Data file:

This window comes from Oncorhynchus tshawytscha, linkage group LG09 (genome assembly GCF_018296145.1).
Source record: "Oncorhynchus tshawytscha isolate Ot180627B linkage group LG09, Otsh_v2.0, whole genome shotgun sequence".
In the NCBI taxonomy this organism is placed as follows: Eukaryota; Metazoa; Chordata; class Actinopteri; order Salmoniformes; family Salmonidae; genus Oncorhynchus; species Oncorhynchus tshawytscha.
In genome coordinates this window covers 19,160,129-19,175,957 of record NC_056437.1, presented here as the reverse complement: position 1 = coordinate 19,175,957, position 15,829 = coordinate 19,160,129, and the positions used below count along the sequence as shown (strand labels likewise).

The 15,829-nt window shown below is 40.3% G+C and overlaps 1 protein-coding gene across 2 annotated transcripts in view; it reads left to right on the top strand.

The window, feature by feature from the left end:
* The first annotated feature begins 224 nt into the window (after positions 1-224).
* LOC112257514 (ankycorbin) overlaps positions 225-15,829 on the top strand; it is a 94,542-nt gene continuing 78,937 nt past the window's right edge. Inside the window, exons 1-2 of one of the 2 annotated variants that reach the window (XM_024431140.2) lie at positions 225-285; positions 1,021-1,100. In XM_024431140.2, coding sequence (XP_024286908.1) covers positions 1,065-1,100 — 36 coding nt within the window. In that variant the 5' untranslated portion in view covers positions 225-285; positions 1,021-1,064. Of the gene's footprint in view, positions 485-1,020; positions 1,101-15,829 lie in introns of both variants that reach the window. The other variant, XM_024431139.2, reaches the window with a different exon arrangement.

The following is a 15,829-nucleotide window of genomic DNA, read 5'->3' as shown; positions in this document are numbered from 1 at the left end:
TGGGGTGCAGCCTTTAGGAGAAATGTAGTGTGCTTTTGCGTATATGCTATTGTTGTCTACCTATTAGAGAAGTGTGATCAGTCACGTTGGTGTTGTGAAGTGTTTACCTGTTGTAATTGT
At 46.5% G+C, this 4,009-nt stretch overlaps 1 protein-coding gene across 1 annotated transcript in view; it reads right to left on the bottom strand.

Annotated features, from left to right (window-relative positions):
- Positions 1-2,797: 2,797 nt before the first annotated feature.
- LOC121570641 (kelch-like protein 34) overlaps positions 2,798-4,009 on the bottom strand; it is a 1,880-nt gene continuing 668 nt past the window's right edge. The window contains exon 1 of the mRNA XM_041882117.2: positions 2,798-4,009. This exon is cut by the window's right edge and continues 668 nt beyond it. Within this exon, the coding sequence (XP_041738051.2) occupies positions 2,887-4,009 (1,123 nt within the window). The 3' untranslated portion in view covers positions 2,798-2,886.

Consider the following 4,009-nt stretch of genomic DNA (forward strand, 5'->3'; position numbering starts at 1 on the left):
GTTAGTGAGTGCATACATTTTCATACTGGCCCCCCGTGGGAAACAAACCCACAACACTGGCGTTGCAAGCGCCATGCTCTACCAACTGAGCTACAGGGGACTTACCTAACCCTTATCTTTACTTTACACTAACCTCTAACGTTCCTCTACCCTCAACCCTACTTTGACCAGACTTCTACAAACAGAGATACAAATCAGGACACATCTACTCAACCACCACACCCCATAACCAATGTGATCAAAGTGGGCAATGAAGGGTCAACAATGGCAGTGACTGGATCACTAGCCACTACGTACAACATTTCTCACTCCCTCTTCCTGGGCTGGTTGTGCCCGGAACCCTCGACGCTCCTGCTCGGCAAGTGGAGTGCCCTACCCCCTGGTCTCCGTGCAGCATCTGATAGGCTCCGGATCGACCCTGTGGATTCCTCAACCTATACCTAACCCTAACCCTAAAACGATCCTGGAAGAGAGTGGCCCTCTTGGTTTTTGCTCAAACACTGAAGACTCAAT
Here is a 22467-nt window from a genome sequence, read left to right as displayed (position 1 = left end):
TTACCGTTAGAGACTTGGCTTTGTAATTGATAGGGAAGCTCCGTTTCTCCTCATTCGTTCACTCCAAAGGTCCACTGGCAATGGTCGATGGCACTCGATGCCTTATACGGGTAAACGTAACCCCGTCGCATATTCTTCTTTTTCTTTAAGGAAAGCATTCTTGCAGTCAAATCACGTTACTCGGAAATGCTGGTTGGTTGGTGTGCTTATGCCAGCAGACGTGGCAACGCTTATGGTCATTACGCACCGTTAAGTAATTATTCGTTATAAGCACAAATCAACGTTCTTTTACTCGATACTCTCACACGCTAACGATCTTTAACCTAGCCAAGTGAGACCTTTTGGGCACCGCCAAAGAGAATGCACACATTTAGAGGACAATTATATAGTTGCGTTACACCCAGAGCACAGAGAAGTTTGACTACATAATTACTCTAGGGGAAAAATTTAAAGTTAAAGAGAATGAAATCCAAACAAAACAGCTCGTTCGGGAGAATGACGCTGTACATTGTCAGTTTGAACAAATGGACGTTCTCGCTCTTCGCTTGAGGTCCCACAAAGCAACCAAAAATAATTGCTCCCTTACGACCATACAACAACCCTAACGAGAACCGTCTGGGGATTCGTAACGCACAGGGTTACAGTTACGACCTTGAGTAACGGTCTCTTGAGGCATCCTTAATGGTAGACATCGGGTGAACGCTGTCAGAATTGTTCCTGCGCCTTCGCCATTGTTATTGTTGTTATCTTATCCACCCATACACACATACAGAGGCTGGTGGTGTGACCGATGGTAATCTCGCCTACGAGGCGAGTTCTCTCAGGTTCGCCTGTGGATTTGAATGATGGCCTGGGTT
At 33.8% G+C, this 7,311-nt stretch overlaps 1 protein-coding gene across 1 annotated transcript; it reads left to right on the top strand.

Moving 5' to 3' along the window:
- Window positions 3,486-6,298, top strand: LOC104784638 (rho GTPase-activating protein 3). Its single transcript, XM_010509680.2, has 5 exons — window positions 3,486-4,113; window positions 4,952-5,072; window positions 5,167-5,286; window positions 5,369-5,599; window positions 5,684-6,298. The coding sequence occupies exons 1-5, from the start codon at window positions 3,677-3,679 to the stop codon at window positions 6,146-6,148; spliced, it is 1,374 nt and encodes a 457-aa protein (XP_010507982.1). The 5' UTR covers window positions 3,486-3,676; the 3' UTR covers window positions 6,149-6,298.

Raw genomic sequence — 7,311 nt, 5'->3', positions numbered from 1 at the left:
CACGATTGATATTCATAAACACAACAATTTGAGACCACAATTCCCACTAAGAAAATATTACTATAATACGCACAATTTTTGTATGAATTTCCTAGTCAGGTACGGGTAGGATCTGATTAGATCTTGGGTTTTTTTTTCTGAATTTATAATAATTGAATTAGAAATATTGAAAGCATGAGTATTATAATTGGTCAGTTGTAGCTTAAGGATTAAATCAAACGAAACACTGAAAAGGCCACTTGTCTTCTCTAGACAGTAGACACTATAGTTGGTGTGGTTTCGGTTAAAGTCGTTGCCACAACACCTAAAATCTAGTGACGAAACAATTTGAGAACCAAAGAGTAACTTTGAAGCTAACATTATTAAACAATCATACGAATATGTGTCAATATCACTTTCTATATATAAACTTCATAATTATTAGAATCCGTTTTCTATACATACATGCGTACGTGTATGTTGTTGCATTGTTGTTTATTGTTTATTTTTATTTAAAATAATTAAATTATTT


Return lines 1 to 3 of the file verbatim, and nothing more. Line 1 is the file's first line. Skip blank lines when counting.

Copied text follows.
This window comes from Oncorhynchus tshawytscha, linkage group LG09 (genome assembly GCF_018296145.1).
Source record: "Oncorhynchus tshawytscha isolate Ot180627B linkage group LG09, Otsh_v2.0, whole genome shotgun sequence".
In the NCBI taxonomy this organism is placed as follows: Eukaryota; Metazoa; Chordata; class Actinopteri; order Salmoniformes; family Salmonidae; genus Oncorhynchus; species Oncorhynchus tshawytscha.